Identifying popular design trends
RH: Diners today are said to be seeking an authentic experience. What does that mean in terms of design and how do you know if you’ve achieved it?
Kraemer: “Authentic” seems to be a buzzword and, on a personal level, I don’t know what that truly means. Having grown up in Mexico and enjoying Mexican food, a restaurant with a bad Mexican motif doesn’t represent authentic to me. Authentic, to me, means the experience, both aesthetically and culinarily, is all true to itself. The aesthetic needs to match the cuisine and the service style. There are restaurants that want to serve farm-to-table, but then you find out their whole facility was not designed in a sustainable manner. Today’s customers are much more informed and will see through that.
Celano: To achieve this, as a designer you must listen more and understand what the client’s expectations are. As a society we evolve, so our experience and the spaces we interact in also evolve. Keeping up with how people interact is very important. Also having an architectural background stay true to the material is important. We don’t fake it—it must be real.
RH: How much do the menu and cuisine impact a restaurant’s design?
Kraemer: There’s the cuisine and then there’s the physical menu. I ultimately believe the menu, the thing the person picks up, is the more important of the two. We always try to tell our customer the menu has to be an extension of the design—it’s the correlation between the space and the food. As architects and designers, it’s critical we know what the food is and if there’s a story behind it. Those menus that have a little blip about the restaurant’s story on the back page are always entertaining, but we need to extend that throughout the whole space.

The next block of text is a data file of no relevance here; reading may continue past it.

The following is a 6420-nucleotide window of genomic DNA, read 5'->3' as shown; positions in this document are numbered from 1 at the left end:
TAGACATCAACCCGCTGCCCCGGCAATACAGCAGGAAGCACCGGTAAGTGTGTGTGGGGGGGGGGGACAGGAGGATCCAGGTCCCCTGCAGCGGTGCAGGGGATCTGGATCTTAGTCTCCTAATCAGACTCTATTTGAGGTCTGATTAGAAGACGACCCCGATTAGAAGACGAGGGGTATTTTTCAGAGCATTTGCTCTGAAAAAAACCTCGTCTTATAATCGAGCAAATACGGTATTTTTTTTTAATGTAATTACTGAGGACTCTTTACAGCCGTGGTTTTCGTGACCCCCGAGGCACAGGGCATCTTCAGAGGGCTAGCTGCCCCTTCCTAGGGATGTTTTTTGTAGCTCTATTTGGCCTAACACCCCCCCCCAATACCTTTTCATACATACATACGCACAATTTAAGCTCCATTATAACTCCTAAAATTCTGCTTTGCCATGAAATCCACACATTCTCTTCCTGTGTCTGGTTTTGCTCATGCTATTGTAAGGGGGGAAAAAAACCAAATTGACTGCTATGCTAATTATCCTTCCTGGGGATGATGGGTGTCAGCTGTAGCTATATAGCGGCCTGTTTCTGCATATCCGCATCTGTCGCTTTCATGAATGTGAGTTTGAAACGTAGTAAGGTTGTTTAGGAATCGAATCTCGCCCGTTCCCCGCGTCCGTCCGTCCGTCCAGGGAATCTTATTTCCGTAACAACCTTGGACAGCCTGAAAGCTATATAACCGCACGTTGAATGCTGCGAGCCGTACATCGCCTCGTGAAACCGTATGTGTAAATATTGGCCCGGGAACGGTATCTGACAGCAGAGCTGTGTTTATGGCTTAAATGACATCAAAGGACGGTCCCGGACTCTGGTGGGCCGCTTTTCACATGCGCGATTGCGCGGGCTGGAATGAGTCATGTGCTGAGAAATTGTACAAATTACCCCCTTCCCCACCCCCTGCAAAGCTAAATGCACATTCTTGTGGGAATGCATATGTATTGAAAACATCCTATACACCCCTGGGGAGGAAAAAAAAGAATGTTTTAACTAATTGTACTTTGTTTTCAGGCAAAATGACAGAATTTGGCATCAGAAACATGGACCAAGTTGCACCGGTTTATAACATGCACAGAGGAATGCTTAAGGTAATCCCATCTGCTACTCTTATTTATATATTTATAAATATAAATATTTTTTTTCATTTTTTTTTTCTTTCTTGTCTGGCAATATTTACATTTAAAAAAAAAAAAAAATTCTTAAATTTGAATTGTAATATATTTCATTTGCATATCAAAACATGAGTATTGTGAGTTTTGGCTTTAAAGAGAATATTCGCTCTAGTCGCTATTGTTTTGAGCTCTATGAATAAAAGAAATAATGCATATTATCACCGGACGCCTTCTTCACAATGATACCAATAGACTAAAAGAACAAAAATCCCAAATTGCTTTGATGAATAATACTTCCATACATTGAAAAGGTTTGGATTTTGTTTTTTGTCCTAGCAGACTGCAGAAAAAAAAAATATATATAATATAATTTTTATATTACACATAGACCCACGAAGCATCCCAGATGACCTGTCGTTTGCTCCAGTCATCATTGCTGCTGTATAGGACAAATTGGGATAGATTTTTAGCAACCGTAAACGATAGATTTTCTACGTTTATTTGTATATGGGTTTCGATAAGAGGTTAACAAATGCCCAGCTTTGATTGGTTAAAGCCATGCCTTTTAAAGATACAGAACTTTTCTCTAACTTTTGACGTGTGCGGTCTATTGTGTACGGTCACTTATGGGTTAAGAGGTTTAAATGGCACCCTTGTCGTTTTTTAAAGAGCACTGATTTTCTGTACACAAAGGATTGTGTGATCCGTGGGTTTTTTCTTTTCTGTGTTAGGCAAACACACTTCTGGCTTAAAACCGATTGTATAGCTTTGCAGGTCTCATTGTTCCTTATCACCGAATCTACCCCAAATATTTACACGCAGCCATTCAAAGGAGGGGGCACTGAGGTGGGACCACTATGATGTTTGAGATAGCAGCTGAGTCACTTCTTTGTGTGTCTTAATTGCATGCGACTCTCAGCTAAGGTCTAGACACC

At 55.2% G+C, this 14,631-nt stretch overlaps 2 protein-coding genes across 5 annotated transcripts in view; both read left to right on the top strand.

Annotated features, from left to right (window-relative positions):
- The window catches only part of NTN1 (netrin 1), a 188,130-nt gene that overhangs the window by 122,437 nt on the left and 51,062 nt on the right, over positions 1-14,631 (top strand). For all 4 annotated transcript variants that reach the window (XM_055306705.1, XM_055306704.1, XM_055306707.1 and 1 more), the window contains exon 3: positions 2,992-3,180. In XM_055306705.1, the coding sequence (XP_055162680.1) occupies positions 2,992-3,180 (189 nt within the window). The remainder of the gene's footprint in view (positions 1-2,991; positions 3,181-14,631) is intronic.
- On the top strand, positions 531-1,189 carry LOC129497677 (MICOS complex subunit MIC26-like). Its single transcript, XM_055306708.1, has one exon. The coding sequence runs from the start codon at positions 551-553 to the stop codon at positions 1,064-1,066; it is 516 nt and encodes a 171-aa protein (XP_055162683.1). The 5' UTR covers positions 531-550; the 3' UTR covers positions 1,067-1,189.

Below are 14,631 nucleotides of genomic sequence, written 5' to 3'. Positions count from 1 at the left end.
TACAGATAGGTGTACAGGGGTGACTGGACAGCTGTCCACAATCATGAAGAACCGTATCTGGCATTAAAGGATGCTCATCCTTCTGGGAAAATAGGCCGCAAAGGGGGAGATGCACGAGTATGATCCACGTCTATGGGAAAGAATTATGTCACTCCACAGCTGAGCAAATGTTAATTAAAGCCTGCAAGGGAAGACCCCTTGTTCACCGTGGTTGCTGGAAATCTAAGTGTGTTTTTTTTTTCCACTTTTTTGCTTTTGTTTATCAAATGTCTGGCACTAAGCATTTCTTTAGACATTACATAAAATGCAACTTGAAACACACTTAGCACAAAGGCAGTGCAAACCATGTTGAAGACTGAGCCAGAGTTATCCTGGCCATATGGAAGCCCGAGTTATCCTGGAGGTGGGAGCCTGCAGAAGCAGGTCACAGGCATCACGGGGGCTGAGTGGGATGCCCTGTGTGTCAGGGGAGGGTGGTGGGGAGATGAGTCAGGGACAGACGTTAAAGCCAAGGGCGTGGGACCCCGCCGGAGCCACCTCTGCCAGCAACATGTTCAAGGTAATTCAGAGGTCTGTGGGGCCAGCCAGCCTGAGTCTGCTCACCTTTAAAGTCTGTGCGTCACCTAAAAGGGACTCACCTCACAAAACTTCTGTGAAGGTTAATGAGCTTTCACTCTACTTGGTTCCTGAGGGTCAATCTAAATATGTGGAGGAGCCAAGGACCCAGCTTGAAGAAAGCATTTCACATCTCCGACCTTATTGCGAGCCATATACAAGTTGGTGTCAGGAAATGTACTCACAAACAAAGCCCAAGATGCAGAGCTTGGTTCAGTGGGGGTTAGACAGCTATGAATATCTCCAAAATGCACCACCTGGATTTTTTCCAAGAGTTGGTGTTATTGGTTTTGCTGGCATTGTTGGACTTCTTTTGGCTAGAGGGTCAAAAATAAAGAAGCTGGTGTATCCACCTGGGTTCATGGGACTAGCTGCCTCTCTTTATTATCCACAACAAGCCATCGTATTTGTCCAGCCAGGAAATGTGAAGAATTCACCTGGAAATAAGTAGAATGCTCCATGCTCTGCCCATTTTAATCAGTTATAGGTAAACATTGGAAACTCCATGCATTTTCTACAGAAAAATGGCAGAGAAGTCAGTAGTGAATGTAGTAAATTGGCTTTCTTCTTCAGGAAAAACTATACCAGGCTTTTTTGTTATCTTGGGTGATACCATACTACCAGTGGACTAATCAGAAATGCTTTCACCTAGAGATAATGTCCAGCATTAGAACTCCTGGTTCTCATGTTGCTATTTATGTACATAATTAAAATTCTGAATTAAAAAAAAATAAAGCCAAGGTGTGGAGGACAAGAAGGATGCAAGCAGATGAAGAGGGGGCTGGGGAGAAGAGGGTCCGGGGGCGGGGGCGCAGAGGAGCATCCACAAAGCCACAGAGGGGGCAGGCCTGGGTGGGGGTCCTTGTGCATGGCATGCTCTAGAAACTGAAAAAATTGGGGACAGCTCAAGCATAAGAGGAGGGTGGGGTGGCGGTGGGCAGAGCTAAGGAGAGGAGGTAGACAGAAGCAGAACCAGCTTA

Celano: Starting with a menu is great because then we can design an experience that works with and complements the food. They both must work well together—inspiration and influences come from both, but sometimes we start with a concept that then evolves and influences the menu. Ultimately, it really depends on who is the client or chef.
RH: Can you identify some current design trends that are very popular?
Kraemer: For a long time, the idea of stained concrete was popular either because owners thought it was inexpensive or great for operations. That has gone its way—it’s kind of “been there, done that.” Now what you’re seeing as a design trend is luxury vinyl tile (LVT) with a wood and stone look. We definitely see that in the midscale market because it’s bulletproof. Another trend is to use repurposed materials, even beyond reclaimed wood. From a functional standpoint, there’s the idea of the community table—you’re going to see more introduction of that in the restaurant. The Millennial generation likes that. Restaurateurs love it because it’s a constant churn. We’ve been trying to design that more into properties. We’re also starting to see more correlation with craft beer and how the beers are served, beyond just a plate, how the plating can be tied in with the architecture.
Celano: Bringing the food experience or the making of the food up front as part of the guest experience—open kitchens, raw bars, charcuterie, etc. And the same with the beverage side—whiskey bars, wine bars, etc.